Do, or do not

I’m watching “Selling God” on Netflix Instant, on a whim this morning. It’s only half an hour in so far, and it’s all right. It’s no “God Who Wasn’t There,” which I go back to now and again, but it’s definitely aiming for a similar tone and format, with a focus instead on how religion, and Christianity in particular, markets and spreads itself.

But that’s not really what I wanted to talk about. I wanted to talk about Romans 7:15-20, which just got quoted in the film. Read through this:

I do not understand what I do. For what I want to do I do not do, but what I hate I do. And if I do what I do not want to do, I agree that the law is good. As it is, it is no longer I myself who do it, but it is sin living in me. For I know that good itself does not dwell in me, that is, in my sinful nature. For I have the desire to do what is good, but I cannot carry it out. For I do not do the good I want to do, but the evil I do not want to do—this I keep on doing. Now if I do what I do not want to do, it is no longer I who do it, but it is sin living in me that does it.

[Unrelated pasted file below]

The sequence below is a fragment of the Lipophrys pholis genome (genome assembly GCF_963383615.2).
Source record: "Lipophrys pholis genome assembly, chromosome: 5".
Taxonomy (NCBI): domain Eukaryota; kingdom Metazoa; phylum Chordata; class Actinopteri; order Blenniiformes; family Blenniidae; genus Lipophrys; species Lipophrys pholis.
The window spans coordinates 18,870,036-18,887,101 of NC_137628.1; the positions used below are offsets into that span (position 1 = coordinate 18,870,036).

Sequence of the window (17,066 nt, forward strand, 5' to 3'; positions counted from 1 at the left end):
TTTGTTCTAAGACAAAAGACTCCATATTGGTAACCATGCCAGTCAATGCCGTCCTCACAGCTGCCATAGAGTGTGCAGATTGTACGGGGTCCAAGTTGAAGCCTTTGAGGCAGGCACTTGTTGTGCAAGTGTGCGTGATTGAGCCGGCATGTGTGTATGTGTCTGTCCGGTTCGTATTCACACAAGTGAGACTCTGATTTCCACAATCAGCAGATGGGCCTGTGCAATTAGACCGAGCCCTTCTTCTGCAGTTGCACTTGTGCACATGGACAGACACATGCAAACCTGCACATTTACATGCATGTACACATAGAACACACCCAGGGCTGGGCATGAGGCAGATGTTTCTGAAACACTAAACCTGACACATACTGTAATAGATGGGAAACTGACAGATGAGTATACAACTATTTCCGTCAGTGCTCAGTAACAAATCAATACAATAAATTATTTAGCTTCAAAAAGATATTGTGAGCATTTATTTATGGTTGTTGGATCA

I get that the passage is talking about man’s sinful nature causing him to make bad choices, and I suspect that it’s a lot less tongue-twistery in Greek, but holy cow, look at that. I don’t know if anyone else remembers the slapstick comedy New Testament I proposed way back when, but this passage put me in mind of it again. Can’t you just hear that passage being read by Jackie Mason or John Moschitta or the late Rodney Dangerfield? It’d be hilarious.

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2 Responses to Do, or do not

  1. Call me Paul says:

    I find it more disturbing than funny, as it is another example of people relinquishing responsibility for thier actions. "If I do wrong, it is not my fault, but the fault of the sin with which I was born."

  2. Will Staples says:

    That's some Abbott and Costello shit.

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